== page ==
In the summer we started to feed the heap with urine diluted 10:1 with water and it heated up considerably, not to the 60C claimed by some systems but above 40C which, at 10C above ambient even in the hottest weather, showed that something microbial was happening. While this was happening I noticed that very large numbers of brandling worms were moving to the top, presumably to avoid the heat. We’d never added any worms to the heap, they just seemed to find their own way there. As autumn came on they moved down again and I expected that the heap would slow down and not do much until the spring.  I was mindful of the fact that it was now very full and would need turning as soon as I could build a second container. But whatever process is going on seems not to have diminished at all, and each time we top the heap up, within days it’s reduced once again, and I’m beginning to wonder whether the primary process is driven now by worms.  So has it turned from being a compost heap to a wormery?  I’m really concerned about disturbing it while it’s working so efficiently so I think I’m going to leave it alone over the winter, maybe wrap it up a bit with some insulation and see what happens. I’ll just build a second compost heap alongside it.

If it has turned itself into a wormery, then extracting the compost is going to be a bit more difficult because the cages don’t permit the easy removal of material from the bottom, and so I might just build a proper worm bin with a means of extraction and then try to move the original contents, complete with worms, across to it.  I don’t know exactly what the weight would be but 1 cubic metre could be 500-600Kg depending on the moisture content.  I’d always thought that I’d need to buy worms to start the process, but as always nature needs very little help in doing what it always does. I guess I’ve created an ideal environment for brandling worms to breed in and they’ve just done their thing. I’m delighted, hopeful, grateful and I feel properly put in my place once again.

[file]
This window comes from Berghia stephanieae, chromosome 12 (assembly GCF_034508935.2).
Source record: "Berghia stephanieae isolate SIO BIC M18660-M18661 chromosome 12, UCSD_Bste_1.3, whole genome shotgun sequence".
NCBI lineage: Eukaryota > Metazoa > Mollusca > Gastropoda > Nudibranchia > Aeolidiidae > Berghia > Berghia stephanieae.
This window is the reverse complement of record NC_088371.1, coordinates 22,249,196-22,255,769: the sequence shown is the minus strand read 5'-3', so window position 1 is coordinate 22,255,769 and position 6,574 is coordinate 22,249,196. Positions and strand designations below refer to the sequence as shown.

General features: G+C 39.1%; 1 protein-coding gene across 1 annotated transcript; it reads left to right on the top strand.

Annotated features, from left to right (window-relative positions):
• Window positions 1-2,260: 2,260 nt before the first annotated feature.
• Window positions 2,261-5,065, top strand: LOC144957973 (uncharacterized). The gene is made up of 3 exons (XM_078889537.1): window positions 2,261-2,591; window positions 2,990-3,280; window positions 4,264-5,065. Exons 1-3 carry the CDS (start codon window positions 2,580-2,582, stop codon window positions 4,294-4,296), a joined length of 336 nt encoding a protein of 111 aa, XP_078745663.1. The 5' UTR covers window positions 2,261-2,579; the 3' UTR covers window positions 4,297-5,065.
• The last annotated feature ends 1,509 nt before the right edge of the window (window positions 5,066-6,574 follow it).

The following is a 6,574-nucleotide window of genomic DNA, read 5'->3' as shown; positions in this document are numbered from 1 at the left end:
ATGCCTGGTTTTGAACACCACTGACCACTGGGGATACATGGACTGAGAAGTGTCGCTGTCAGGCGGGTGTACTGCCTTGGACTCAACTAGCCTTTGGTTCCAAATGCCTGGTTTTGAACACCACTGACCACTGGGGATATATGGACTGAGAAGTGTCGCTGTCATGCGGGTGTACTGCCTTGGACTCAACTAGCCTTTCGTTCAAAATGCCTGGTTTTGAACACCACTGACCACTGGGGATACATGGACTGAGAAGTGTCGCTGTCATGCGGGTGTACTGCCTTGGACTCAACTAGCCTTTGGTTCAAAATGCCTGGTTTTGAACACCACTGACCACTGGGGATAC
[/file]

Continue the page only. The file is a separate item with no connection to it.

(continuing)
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The timber has arrived for the new batch of raised beds and so the next couple of weeks are going to be devoted to civil engineering. There are a lot of outstanding jobs to be done, not least plumbing together the four water butts because the mains water supply has now been turned off and we need to get all 1000 litres of rainwater gathered over the winter. I also now need to get a wormery constructed and finally I want to do some experiments with a moveable hot-bed next season. Our second LED propagator light has now arrived so soon it will be time to sow chillies ready for an early start. Yesterday we removed all the window boxes to the greenhouse to protect the geraniums from the frost, and we’ve replaced them with another six boxes planted with spring bulbs.  For a while it looked very bare through the windows, but there’s something hopeful about seeing the green spears poking through the soil. It all sounds easy but everything has to be lugged up and down three flights of stairs and across the sloping allotment site and my knees are complaining.

After the celebrations, back to the vines